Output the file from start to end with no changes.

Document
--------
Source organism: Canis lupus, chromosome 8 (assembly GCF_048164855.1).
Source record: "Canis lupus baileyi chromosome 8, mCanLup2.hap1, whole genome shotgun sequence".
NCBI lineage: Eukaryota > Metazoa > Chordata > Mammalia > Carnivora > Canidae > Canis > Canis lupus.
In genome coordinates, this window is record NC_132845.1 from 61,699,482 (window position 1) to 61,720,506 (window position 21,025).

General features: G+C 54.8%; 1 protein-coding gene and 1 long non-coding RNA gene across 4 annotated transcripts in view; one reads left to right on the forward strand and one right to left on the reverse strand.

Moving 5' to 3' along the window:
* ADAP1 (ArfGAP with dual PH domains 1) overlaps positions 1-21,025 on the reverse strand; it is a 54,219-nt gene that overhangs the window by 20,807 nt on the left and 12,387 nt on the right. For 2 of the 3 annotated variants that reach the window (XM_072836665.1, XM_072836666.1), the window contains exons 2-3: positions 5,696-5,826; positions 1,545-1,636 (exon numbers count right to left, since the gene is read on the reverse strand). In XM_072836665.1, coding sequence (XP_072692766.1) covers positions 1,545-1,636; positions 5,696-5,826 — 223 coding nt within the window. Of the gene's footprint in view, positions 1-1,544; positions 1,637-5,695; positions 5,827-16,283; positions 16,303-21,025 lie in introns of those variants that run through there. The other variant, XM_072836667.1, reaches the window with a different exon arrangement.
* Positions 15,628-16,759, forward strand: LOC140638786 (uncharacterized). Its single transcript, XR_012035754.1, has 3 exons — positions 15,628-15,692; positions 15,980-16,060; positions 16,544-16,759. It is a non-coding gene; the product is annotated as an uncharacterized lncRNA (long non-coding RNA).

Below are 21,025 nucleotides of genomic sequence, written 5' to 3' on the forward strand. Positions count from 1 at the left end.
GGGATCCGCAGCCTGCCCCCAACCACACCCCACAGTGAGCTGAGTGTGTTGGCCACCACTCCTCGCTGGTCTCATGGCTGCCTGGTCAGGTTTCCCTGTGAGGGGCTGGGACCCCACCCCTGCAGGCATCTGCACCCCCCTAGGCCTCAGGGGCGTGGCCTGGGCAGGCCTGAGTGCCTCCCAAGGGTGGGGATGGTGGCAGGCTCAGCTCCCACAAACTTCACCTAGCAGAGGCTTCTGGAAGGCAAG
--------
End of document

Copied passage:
Source organism: Canis lupus, chromosome 8 (assembly GCF_048164855.1).
Source record: "Canis lupus baileyi chromosome 8, mCanLup2.hap1, whole genome shotgun sequence".
NCBI lineage: Eukaryota > Metazoa > Chordata > Mammalia > Carnivora > Canidae > Canis > Canis lupus.
In genome coordinates, this window is record NC_132845.1 from 61,699,482 (window position 1) to 61,720,506 (window position 21,025).

General features: G+C 54.8%; 1 protein-coding gene and 1 long non-coding RNA gene across 4 annotated transcripts in view; one reads left to right on the forward strand and one right to left on the reverse strand.

Moving 5' to 3' along the window:
* ADAP1 (ArfGAP with dual PH domains 1) overlaps positions 1-21,025 on the reverse strand; it is a 54,219-nt gene that overhangs the window by 20,807 nt on the left and 12,387 nt on the right. For 2 of the 3 annotated variants that reach the window (XM_072836665.1, XM_072836666.1), the window contains exons 2-3: positions 5,696-5,826; positions 1,545-1,636 (exon numbers count right to left, since the gene is read on the reverse strand). In XM_072836665.1, coding sequence (XP_072692766.1) covers positions 1,545-1,636; positions 5,696-5,826 — 223 coding nt within the window. Of the gene's footprint in view, positions 1-1,544; positions 1,637-5,695; positions 5,827-16,283; positions 16,303-21,025 lie in introns of those variants that run through there. The other variant, XM_072836667.1, reaches the window with a different exon arrangement.
* Positions 15,628-16,759, forward strand: LOC140638786 (uncharacterized). Its single transcript, XR_012035754.1, has 3 exons — positions 15,628-15,692; positions 15,980-16,060; positions 16,544-16,759. It is a non-coding gene; the product is annotated as an uncharacterized lncRNA (long non-coding RNA).

Below are 21,025 nucleotides of genomic sequence, written 5' to 3' on the forward strand. Positions count from 1 at the left end.
GGGATCCGCAGCCTGCCCCCAACCACACCCCACAGTGAGCTGAGTGTGTTGGCCACCACTCCTCGCTGGTCTCATGGCTGCCTGGTCAGGTTTCCCTGTGAGGGGCTGGGACCCCACCCCTGCAGGCATCTGCACCCCCCTAGGCCTCAGGGGCGTGGCCTGGGCAGGCCTGAGTGCCTCCCAAGGGTGGGGATGGTGGCAGGCTCAGCTCCCACAAACTTCACCTAGCAGAGGCTTCTGGAAGGCAAG